var readEntries = function() {
                 dirReader.readEntries (function(results) {
                  if (results.length < 1) {
                  } else {
                    entries.push.apply(entries, results);
                }, errorHandler);

              readEntries(); // Start reading dirs.

          fileWriter.onerror = errorHandler;

          // Create a new Blob and write it to log.txt.
          var bb = new WebKitBlobBuilder();
          bb.append('Hello FileSystem API');

        }, errorHandler);
  }, errorHandler);

function errorHandler(err) {
    console.log("ERROR", err);

While this code can be tidied up a little, compare it with the bash commands to do the same thing:

echo Hello FileSystem API > log.txt

There’s quite a difference in length and complexity. You may not have noticed because some of it is split out, but by the time we get to the listResults function and the end of the task, we are 5 levels deep, mainly in closures.

Here’s the equivalent code using this library:

var fs = FS.request(window.PERMANENT, 1024*1024);
    FS.getFile("log.txt", true),
    FS.write("Hello FileSystem API"),
).then(function(entries) {
    // we're done!
}, function(err) {
    console.log("ERROR", err);

It’s still not as simple as the bash code, but the nesting has been turned into sequential calls, and this gives us the power to compose and reuse pieces of functionality much more easily. It’s actually an implementation of the Monad Design Pattern; Promises that gives us the ability to unwrap all of those nested calls.

Dancing-links: Understanding how the algorithm works

I’ve been writing a little recently about a program I wrote to solve sudoku and other problems using the dancing links algorithm.

This was how I explained it when someone asked for information about how it worked:

Firstly you have to understand Exact Cover. An exact cover problem is a problem where you’re given a bunch of choices, and a set of constraints and your challenge is to select a bunch of the choices that will fill every constraint exactly once.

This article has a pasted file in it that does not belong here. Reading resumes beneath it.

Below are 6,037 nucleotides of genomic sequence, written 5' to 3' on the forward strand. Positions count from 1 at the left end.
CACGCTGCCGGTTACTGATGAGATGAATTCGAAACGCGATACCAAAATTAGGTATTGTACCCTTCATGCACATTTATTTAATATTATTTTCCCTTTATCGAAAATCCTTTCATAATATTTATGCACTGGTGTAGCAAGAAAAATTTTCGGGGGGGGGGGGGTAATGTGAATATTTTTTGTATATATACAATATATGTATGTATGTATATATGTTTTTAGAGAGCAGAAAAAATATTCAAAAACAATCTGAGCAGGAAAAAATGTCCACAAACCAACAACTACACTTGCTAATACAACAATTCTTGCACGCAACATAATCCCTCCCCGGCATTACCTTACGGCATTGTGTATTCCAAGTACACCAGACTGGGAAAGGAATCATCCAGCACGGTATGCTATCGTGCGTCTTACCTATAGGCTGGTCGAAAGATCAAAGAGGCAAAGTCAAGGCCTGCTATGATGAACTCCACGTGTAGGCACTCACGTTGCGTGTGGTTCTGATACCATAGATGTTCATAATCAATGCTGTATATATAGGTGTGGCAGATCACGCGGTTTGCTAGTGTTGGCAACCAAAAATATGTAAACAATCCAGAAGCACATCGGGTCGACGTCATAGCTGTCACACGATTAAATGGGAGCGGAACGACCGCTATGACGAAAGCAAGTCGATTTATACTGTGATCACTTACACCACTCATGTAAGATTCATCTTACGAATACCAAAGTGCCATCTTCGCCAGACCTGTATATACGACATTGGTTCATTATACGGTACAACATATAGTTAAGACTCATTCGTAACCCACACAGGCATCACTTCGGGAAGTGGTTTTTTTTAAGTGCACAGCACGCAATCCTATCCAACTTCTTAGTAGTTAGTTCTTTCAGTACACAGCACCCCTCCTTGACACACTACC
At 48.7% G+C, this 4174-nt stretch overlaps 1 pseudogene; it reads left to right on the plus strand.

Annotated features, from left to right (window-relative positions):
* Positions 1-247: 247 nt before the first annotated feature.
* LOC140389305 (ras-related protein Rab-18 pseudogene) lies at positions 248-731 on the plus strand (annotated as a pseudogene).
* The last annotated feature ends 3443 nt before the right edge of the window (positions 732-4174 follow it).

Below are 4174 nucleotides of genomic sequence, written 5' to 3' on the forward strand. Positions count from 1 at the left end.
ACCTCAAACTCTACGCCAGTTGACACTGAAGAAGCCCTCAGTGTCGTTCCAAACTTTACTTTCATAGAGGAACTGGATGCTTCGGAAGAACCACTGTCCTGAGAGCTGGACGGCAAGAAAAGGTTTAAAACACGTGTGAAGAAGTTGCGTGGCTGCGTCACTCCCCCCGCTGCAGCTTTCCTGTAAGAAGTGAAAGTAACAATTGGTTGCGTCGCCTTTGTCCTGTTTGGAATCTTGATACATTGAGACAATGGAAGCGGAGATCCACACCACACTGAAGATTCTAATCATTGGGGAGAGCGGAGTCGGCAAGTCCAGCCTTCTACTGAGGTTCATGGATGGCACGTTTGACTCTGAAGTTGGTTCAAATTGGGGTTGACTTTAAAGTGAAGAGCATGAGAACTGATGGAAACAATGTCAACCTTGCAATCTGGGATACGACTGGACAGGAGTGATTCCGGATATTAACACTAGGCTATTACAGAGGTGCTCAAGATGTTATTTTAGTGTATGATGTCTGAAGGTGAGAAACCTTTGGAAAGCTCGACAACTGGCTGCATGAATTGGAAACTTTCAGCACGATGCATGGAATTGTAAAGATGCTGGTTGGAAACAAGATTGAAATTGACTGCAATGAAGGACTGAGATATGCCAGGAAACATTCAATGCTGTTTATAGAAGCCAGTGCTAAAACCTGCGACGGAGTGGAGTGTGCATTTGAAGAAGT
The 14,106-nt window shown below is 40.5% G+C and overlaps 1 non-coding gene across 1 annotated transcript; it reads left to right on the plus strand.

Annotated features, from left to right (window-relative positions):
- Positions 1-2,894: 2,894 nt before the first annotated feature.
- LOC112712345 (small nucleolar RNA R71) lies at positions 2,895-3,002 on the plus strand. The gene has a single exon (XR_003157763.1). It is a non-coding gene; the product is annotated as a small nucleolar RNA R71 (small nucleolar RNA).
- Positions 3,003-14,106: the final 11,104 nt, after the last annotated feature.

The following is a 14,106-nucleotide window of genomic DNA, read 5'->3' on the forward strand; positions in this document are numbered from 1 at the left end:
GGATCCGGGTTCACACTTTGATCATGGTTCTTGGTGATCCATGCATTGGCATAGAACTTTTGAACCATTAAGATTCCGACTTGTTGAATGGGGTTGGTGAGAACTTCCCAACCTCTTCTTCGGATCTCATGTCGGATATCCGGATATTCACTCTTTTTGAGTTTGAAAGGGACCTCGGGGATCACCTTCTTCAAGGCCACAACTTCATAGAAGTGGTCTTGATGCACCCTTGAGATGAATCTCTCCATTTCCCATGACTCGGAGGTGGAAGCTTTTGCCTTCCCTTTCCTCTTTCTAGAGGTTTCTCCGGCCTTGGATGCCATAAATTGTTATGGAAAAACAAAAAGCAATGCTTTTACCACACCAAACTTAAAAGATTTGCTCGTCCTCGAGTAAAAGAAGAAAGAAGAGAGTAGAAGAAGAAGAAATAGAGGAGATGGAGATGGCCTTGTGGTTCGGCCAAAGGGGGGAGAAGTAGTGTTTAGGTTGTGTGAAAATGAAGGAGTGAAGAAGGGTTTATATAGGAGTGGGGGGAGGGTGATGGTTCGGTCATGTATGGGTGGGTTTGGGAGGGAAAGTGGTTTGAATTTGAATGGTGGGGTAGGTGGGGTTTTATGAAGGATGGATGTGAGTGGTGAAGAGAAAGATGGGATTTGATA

For example, consider the case of someone creating their ice dance routine. They have a number of tricks that they need to show the judges, and don’t want to perform any trick more than once. They have a number of sequences which are groups of tricks that can be put together and they want to choose the ideal selection of sequences to cover all the tricks once. In this example, the constraints are that they must perform every trick. The choices are the possible sequences they could incorporate into their routine.

A nice way to represent problems of this sort is to draw out a table where the constraints are columns and the choices are rows, and you have a big X in cells where a particular choice fulfills that constraint.

As it turns out, given the right constraints and choices, sudoku can be described as an Exact Cover problem. It does involve 729 rows and 324 columns, which is perhaps why people tend not to use this technique when solving sudoku by hand.

Ok, assuming you’ve got that, now you need to understand Algorithm X. Knuth said of it “Algorithm X is simply a statement of the obvious trial-and-error approach. (Indeed, I can’t think of any other reasonable way to do the job, in general.)”. You can actually work through this by hand if you have pencil and eraser and the table drawn out in pen as I described in the previous section. Here’s my description of algorithm X:

  1. If your table has no columns, stop – you’ve solved it. If you’ve got a partial solution stored, then it’s actually a real solution, return it.
  2. Select a column (representing a constraint).
  3. Find a row with a cross in that column (representing a choice that fulfills that constraint). Add it to some kind of structure where you’re storing potential solutions. If you can’t find a row, give up – there are no solutions.
  4. Assume that the row you found in 3 is in the solution, so remove all columns that it have an X in that row. While removing all those columns, also remove all rows that have an X in the columns you’re removing (because you’ve already satisfied the constraint, so you’re barred from choosing something that would satisfy it again).